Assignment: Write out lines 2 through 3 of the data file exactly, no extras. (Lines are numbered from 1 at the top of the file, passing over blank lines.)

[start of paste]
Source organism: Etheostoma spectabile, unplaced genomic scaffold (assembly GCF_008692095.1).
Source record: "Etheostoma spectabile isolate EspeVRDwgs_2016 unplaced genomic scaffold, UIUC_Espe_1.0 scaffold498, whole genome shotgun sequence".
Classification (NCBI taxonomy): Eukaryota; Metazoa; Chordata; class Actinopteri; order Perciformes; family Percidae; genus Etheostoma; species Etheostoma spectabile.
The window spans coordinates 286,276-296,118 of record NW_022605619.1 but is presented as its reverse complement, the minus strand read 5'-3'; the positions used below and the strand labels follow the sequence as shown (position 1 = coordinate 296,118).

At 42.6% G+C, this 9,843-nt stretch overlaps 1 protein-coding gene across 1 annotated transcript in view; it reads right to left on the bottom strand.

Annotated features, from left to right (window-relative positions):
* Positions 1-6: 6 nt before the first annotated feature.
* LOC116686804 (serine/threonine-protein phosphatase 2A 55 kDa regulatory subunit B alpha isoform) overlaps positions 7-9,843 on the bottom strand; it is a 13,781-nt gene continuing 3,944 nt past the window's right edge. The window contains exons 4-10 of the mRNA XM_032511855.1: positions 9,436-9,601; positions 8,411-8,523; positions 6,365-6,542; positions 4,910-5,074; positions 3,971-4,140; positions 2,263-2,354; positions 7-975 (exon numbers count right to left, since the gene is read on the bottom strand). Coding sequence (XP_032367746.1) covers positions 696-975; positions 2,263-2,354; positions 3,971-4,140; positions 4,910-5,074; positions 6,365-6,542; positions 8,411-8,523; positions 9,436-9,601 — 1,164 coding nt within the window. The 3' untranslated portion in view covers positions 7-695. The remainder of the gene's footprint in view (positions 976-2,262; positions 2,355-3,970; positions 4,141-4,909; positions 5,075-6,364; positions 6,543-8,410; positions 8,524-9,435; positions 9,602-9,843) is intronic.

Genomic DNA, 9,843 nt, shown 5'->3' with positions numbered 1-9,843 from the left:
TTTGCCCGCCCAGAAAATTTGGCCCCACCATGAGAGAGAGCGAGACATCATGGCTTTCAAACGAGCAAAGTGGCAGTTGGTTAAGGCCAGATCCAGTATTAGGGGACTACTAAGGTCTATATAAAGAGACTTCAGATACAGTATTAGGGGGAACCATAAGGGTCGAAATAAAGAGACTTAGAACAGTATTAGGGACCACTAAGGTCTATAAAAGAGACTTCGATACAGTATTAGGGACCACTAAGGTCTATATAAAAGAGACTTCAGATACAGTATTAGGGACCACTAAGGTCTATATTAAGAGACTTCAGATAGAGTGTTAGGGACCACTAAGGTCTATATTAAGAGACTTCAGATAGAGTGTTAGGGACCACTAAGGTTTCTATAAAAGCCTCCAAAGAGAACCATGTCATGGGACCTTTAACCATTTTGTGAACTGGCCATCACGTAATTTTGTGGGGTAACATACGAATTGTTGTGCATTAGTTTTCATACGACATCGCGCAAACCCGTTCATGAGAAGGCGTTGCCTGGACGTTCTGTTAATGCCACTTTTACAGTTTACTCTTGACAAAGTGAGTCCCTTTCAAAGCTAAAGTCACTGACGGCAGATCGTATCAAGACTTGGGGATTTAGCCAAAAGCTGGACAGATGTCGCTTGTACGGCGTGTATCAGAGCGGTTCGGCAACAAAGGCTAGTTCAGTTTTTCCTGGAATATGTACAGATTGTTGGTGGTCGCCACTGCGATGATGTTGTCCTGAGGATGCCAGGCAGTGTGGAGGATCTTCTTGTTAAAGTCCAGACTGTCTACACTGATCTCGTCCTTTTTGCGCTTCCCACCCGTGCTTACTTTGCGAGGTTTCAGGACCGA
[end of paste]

Source record: "Etheostoma spectabile isolate EspeVRDwgs_2016 unplaced genomic scaffold, UIUC_Espe_1.0 scaffold498, whole genome shotgun sequence".
Classification (NCBI taxonomy): Eukaryota; Metazoa; Chordata; class Actinopteri; order Perciformes; family Percidae; genus Etheostoma; species Etheostoma spectabile.